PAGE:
Others may improve with a strong network of support around them. However, most individuals may require professional treatment to help them cope with the severe psychological discomfort and symptoms of PTSD. It is essential to know that trauma can create significant distress if left untreated. And it is not the person’s fault that they are distressed.
You can treat PTSD with medication and therapy. So, the sooner a person seeks treatment, the higher their chances of recovery. Some people who display stress-related symptoms may get confused if they are experiencing PTSD or normal stress. With the free PTSD test, you can get firsthand insights into your situation.
It may help you to see whether you are experiencing any signs or symptoms of PTSD. The test result also allows you to determine if you should visit a mental health practitioner. When you visit a doctor with suspected PTSD, the doctor will first evaluate your condition with a thorough medical history and physical exam.
If there’s no physical illness, the doctor will recommend you to a psychiatrist or psychologist specializing in diagnosing and treating mental health disorders. Psychiatrists and psychologists use professionally developed interview and evaluation methods to assess if a person has PTSD or other mental health disorders.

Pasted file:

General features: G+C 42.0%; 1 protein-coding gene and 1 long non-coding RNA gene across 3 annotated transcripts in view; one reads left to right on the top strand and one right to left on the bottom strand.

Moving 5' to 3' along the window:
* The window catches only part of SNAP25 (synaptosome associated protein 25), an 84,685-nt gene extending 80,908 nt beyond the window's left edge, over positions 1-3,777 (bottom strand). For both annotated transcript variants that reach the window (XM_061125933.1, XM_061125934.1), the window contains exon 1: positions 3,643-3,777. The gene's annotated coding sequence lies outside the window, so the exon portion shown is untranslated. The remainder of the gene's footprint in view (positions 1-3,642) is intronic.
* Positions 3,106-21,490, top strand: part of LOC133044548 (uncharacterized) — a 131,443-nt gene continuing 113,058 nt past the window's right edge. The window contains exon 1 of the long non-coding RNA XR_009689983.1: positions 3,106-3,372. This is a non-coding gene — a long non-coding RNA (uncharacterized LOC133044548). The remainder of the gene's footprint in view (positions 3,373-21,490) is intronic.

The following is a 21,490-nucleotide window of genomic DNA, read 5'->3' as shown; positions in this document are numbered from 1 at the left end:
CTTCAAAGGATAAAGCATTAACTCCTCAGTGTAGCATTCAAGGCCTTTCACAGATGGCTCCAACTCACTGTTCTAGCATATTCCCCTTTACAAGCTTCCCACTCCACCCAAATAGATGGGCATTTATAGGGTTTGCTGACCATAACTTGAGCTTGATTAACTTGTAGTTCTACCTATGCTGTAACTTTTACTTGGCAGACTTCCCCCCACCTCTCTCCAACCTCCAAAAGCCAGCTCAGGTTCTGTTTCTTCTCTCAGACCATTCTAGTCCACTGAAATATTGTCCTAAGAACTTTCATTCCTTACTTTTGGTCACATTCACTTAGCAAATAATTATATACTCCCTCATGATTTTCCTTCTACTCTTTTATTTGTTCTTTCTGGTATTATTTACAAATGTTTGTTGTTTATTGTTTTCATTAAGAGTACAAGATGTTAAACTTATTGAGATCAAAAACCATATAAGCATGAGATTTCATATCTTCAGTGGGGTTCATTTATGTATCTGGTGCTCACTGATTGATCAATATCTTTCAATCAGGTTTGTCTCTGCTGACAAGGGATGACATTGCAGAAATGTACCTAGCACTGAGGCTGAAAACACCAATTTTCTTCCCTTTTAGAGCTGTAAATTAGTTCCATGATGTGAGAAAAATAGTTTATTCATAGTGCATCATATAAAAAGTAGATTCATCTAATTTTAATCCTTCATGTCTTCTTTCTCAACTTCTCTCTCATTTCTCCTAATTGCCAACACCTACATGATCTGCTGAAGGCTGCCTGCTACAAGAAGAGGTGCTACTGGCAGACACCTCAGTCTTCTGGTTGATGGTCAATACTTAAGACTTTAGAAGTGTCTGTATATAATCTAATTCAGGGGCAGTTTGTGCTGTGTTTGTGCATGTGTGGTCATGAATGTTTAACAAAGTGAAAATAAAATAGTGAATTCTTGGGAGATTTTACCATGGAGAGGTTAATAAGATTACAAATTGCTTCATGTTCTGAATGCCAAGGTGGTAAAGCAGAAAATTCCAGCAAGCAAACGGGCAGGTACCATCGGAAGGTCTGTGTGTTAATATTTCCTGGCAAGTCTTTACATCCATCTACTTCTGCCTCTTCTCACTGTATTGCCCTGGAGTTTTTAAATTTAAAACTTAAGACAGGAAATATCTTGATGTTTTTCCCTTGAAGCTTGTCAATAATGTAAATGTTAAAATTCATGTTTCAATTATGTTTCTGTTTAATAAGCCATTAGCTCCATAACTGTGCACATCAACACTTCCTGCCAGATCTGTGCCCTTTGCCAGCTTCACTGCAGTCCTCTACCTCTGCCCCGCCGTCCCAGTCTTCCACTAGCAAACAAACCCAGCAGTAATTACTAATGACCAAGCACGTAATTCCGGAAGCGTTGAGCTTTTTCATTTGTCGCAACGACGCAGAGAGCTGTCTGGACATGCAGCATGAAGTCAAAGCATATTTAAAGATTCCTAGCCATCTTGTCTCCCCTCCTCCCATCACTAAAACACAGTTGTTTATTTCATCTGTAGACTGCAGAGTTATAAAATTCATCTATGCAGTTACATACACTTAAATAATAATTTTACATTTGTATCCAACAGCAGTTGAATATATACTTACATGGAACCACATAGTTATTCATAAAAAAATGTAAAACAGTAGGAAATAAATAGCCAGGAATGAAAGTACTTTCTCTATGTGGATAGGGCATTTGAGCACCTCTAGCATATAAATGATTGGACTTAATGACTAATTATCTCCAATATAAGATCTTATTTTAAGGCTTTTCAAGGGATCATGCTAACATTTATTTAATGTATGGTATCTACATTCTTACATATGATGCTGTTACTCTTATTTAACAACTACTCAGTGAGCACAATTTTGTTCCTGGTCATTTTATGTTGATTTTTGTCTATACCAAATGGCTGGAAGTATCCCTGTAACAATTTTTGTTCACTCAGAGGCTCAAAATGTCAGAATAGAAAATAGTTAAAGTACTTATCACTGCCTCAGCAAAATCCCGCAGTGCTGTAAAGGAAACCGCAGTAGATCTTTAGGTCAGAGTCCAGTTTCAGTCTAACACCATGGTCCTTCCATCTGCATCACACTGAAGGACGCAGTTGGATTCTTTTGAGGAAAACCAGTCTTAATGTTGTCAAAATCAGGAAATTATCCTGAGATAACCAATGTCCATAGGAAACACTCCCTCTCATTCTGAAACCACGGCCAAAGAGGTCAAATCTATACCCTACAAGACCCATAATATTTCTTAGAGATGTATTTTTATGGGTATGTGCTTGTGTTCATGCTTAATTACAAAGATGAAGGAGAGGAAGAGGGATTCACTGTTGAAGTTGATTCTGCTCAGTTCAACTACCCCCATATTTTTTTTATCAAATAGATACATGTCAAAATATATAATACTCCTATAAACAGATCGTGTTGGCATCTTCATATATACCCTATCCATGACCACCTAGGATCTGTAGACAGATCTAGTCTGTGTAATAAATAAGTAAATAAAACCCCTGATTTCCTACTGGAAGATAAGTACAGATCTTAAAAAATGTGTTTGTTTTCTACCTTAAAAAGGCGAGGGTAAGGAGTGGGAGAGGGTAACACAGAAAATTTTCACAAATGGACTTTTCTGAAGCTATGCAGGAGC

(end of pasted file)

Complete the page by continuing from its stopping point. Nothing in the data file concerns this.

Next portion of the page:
Individuals are diagnosed with PTSD if they experience PTSD symptoms for longer than one month. Psychiatrists and other mental health practitioners help individuals recover from PTSD using a variety of effective evidence-based treatments. These treatments may include psychotherapy, medication, or both.
Post-Traumatic Stress Disorder (PTSD) FAQs
PTSD is a severe disorder that occurs when a person has suffered or witnessed a distressing or frightening incident involving substantial bodily damage or threat. It was previously known as shell shock or battle fatigue syndrome. PTSD is a long-term effect of traumatic experiences that evoke acute fear or helplessness.
PTSD is a severe disorder that can happen to those who have experienced a traumatic or life-threatening incident. Most individuals who experience a traumatic incident experience shock, anger, fear, and guilt. These negative feelings may seem ordinary but may not be the case for a person with PTSD. These emotions tend to persist and may even worsen. It can become so intense that they prevent the individual from continuing their daily routine normally.
Unfortunately, PTSD does not go away. Evidence-based treatment can control the symptoms and allow them to remain dormant for years. But the trauma that causes the symptoms will never go away. Most people with PTSD will gradually improve, but many may continue to experience the negative effect of it. With that being said, living and flourishing with PTSD is absolutely possible.